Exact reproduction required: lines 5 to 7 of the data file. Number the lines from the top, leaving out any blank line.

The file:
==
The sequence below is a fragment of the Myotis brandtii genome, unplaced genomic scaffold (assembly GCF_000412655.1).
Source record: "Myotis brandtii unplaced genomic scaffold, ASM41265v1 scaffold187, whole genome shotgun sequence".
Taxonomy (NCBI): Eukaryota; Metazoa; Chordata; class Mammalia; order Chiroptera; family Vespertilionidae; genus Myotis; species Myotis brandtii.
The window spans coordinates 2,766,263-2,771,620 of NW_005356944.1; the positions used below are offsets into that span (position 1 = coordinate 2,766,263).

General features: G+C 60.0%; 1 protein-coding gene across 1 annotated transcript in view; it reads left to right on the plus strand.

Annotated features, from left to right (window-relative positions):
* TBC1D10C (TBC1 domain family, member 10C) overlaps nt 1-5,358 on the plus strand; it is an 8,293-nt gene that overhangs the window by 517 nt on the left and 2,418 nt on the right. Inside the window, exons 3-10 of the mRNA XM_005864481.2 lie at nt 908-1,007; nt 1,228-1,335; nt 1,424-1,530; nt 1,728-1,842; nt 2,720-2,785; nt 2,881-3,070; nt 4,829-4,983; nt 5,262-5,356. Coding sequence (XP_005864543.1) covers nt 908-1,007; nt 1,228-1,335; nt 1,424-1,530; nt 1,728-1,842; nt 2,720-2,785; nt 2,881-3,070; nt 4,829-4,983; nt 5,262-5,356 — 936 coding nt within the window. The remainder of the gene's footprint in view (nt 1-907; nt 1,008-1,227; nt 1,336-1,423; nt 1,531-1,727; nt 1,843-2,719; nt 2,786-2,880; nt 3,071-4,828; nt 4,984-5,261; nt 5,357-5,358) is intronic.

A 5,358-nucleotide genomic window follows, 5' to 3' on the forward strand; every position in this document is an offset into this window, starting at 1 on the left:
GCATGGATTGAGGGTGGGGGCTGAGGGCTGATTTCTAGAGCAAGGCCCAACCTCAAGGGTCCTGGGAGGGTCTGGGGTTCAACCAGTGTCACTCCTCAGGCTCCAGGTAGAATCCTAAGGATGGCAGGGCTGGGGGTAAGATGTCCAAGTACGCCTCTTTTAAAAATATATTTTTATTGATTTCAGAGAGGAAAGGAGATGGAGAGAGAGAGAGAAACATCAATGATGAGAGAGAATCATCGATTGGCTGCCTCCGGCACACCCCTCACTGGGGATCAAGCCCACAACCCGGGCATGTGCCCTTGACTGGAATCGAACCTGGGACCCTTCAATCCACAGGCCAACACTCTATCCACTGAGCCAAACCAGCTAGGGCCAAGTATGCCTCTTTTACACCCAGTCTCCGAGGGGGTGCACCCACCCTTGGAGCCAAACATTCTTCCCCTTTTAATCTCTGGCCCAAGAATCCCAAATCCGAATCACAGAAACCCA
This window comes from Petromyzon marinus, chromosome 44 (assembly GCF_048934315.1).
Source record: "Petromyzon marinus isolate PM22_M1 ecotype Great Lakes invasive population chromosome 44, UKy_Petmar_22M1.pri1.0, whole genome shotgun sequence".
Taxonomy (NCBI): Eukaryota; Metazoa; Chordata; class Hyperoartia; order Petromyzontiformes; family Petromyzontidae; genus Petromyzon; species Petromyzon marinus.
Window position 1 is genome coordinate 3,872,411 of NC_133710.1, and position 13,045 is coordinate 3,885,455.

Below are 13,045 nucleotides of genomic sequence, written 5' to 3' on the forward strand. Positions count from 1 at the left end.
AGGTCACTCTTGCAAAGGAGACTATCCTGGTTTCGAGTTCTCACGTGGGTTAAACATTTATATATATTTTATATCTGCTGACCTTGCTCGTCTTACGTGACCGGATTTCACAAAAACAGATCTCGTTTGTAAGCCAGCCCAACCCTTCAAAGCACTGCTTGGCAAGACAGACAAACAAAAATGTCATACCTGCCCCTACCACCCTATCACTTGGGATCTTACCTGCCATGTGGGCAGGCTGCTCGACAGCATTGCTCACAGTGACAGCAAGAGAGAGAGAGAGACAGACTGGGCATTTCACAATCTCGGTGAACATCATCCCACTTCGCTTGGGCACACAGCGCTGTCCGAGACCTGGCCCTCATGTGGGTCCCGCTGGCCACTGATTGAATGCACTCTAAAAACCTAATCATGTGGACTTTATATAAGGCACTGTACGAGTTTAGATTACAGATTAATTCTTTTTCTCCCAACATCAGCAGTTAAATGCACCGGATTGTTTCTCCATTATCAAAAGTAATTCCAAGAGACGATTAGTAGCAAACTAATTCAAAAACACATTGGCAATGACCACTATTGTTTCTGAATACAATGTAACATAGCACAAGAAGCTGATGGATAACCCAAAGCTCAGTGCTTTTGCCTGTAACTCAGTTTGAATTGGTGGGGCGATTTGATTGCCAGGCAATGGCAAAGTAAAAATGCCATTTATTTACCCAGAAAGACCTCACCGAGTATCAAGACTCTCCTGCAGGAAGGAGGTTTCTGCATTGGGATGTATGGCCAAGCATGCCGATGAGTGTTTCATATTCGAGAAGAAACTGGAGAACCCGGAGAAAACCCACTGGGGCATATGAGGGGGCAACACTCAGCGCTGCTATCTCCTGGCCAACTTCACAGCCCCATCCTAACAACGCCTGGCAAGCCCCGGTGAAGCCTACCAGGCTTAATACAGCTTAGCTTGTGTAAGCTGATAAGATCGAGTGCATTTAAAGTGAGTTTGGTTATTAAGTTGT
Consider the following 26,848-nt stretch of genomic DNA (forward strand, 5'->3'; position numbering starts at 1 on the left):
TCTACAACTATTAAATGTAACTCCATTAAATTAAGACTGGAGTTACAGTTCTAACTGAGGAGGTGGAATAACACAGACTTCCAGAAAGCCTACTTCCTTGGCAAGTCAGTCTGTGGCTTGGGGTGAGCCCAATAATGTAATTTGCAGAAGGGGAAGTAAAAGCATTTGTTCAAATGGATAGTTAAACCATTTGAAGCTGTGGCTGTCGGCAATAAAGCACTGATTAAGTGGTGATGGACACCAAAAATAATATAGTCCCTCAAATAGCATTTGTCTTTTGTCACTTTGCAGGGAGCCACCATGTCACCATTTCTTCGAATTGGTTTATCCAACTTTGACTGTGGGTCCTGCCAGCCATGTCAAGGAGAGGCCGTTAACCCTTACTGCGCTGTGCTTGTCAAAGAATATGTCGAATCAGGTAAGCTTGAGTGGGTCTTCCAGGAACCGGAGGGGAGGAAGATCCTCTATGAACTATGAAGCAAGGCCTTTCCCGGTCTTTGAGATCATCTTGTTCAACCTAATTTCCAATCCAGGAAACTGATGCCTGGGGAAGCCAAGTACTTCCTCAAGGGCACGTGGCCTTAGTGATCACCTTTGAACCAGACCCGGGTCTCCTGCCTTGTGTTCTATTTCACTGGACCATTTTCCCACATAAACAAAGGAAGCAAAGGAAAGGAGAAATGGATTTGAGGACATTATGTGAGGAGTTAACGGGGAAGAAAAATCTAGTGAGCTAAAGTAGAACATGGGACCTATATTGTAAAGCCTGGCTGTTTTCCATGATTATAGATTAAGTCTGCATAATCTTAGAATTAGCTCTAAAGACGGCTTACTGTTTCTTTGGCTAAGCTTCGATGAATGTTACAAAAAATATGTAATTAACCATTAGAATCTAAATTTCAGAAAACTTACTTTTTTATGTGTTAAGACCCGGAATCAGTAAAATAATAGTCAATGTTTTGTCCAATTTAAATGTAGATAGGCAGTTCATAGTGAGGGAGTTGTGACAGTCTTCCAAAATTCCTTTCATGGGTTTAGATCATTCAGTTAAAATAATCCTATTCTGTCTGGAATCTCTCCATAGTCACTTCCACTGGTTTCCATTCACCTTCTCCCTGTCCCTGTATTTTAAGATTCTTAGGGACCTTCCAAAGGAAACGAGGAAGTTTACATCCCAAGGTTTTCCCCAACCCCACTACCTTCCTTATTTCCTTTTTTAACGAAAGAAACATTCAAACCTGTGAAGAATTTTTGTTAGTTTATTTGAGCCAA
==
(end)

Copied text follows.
General features: G+C 60.0%; 1 protein-coding gene across 1 annotated transcript in view; it reads left to right on the plus strand.

Annotated features, from left to right (window-relative positions):
* TBC1D10C (TBC1 domain family, member 10C) overlaps nt 1-5,358 on the plus strand; it is an 8,293-nt gene that overhangs the window by 517 nt on the left and 2,418 nt on the right. Inside the window, exons 3-10 of the mRNA XM_005864481.2 lie at nt 908-1,007; nt 1,228-1,335; nt 1,424-1,530; nt 1,728-1,842; nt 2,720-2,785; nt 2,881-3,070; nt 4,829-4,983; nt 5,262-5,356. Coding sequence (XP_005864543.1) covers nt 908-1,007; nt 1,228-1,335; nt 1,424-1,530; nt 1,728-1,842; nt 2,720-2,785; nt 2,881-3,070; nt 4,829-4,983; nt 5,262-5,356 — 936 coding nt within the window. The remainder of the gene's footprint in view (nt 1-907; nt 1,008-1,227; nt 1,336-1,423; nt 1,531-1,727; nt 1,843-2,719; nt 2,786-2,880; nt 3,071-4,828; nt 4,984-5,261; nt 5,357-5,358) is intronic.